E-commerce in the United States grew by an average of 15 percent in each quarter of 2013 and 2014, outpacing the total national retail spending growth by almost double, according to the U.S. Census Bureau. Internet sales are becoming pivotal to retail success, but to truly compete online companies must rethink distribution networks built to serve the brick and mortar store model.
In response to this growing demand on supply chains, faculty at the University of Tennessee, Knoxville’s Haslam College of Business have identified best practices for modern distribution centers across 11 key functions. UT supply chain management faculty surveyed more than 200 companies and worked with one of the nation’s leading third party logistics companies in conducting the research that is collected in its new report, “The ABCs of DCs.”
The research concludes that distribution centers must be dynamic to meet customer expectations as Internet orders increase. Cost can no longer be the sole motivator for warehouse management. Distribution centers must adopt modern tools like advanced shipping notices and warehouse information systems to maximize accuracy and efficiency and routinely seek to optimize their networks.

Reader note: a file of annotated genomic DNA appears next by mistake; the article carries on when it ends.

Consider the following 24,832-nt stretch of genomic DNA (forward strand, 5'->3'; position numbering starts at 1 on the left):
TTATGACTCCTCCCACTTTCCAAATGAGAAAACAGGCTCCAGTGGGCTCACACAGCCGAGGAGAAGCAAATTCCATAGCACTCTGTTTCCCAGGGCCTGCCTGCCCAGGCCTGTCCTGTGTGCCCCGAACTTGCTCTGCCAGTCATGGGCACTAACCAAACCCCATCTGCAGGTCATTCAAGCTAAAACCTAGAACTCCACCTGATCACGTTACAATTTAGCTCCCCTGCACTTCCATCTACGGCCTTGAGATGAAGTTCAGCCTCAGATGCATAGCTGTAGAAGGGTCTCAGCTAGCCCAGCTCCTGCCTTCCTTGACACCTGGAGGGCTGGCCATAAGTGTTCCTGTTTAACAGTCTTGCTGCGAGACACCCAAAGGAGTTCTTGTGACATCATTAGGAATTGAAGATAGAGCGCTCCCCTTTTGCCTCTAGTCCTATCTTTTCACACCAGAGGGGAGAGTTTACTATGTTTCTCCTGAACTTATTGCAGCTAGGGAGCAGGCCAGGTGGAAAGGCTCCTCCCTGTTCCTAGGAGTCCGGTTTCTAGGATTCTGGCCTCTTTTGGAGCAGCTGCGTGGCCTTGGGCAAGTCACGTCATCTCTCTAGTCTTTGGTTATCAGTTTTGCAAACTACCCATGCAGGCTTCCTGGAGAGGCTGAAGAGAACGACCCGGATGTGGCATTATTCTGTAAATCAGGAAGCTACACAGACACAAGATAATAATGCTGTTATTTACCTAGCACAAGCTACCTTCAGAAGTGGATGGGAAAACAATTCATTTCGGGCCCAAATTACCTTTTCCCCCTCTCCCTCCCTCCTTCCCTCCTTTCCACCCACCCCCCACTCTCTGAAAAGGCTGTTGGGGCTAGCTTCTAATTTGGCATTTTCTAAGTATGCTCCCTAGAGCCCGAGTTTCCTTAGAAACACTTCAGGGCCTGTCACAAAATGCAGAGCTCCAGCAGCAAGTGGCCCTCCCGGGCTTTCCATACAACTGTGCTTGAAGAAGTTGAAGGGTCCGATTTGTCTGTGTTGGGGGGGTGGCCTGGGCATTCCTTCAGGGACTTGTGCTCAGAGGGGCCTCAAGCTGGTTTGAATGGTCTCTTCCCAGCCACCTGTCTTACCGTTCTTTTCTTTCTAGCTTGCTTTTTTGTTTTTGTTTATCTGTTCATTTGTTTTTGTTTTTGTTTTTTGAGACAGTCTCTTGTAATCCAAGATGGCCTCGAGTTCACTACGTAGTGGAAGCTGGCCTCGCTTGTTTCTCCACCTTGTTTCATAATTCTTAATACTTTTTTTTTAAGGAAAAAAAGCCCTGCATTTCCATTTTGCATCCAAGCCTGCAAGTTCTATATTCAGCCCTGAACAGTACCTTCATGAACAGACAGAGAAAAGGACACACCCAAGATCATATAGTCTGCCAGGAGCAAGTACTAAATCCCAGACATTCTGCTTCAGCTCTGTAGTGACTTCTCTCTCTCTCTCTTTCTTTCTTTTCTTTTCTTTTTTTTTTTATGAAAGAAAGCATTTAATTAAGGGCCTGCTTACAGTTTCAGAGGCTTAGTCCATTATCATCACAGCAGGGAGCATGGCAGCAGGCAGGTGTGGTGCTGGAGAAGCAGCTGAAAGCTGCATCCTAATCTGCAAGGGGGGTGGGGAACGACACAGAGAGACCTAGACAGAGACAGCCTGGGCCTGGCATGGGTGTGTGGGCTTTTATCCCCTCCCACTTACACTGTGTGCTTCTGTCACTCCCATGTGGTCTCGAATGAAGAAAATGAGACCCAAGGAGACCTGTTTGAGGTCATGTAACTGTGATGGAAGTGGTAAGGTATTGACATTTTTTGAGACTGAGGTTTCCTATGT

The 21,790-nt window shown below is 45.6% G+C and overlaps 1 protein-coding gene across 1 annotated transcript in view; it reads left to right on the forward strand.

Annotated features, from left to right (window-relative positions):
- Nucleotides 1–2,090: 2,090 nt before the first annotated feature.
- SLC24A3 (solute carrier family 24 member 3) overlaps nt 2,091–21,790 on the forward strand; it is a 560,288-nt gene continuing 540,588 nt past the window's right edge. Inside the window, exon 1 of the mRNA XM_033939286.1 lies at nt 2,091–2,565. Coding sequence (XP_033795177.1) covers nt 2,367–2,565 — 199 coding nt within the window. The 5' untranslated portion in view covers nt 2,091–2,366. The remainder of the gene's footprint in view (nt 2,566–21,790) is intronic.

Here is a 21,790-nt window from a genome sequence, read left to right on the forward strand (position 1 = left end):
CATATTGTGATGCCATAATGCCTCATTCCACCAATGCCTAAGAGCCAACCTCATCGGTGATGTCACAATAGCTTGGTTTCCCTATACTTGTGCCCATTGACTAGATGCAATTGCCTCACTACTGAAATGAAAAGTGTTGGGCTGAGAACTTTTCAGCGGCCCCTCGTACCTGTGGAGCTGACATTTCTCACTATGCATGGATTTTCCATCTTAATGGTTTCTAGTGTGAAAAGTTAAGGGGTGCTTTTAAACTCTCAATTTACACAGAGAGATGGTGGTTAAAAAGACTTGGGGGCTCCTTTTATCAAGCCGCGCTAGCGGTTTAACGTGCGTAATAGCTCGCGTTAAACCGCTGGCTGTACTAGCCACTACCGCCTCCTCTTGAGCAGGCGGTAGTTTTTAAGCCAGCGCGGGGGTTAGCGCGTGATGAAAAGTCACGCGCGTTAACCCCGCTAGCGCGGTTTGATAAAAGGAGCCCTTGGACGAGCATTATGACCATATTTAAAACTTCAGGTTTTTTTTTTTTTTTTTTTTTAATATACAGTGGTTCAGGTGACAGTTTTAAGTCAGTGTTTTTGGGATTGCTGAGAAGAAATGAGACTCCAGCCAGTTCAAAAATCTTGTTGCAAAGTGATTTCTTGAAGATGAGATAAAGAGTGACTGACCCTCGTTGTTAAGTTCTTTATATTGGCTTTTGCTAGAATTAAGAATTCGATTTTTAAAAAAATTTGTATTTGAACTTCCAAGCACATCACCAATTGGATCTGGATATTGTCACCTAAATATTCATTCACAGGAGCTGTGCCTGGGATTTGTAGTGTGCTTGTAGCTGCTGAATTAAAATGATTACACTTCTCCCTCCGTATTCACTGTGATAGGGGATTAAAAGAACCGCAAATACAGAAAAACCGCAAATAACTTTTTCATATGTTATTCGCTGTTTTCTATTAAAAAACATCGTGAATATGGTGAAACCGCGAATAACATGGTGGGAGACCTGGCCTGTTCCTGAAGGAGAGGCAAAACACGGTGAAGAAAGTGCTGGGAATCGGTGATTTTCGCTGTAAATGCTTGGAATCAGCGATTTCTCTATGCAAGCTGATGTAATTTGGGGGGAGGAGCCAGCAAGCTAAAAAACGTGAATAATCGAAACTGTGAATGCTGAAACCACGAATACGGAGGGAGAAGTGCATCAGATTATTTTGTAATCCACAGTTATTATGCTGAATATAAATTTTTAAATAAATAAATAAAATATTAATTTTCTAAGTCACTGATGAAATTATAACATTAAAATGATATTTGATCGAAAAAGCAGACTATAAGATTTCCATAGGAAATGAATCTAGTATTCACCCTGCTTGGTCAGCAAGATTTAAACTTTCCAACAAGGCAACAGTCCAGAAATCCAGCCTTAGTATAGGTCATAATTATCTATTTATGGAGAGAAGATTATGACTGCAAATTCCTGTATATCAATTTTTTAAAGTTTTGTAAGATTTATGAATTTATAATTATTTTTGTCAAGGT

Those who do adapt early are reaping the benefits. In 2013, Amazon posted larger sales than the next nine online retailers combined, and a major differentiator was its product delivery efficiency.
“Logistics professionals who operate distribution centers are expected to improve customer responsiveness, decrease cost and manage higher volumes every year,” says Paul Dittmann, executive director of UT’s Global Supply Chain Institute. “We found that the most efficient DCs found innovative ways to meet all three of these demands rather than sub-optimizing one of the three.”
“The ABCs of DCs” is the fifth in the UT’s Game Changing-Trends in Supply Chain Series. Kenco, a leading provider of integrated logistics solutions and technology, sponsored the report.
“This study outlines the most significant challenges we’ve seen our clients facing over the past few years, and it conveys creative solutions to meet the growing demand on warehousing providers for information technology and value added services,” says David Caines, chief operating officer at Kenco. “It’s worth noting that the trends identified in the study cut across virtually every warehouse business model.”
To read the full report, please visit http://globalsupplychaininstitute.utk.edu/publications/white-papers.asp.
CONTACT: Katie Bahr, writer/publicist, Haslam College of Business, 865-974-3589, firstname.lastname@example.org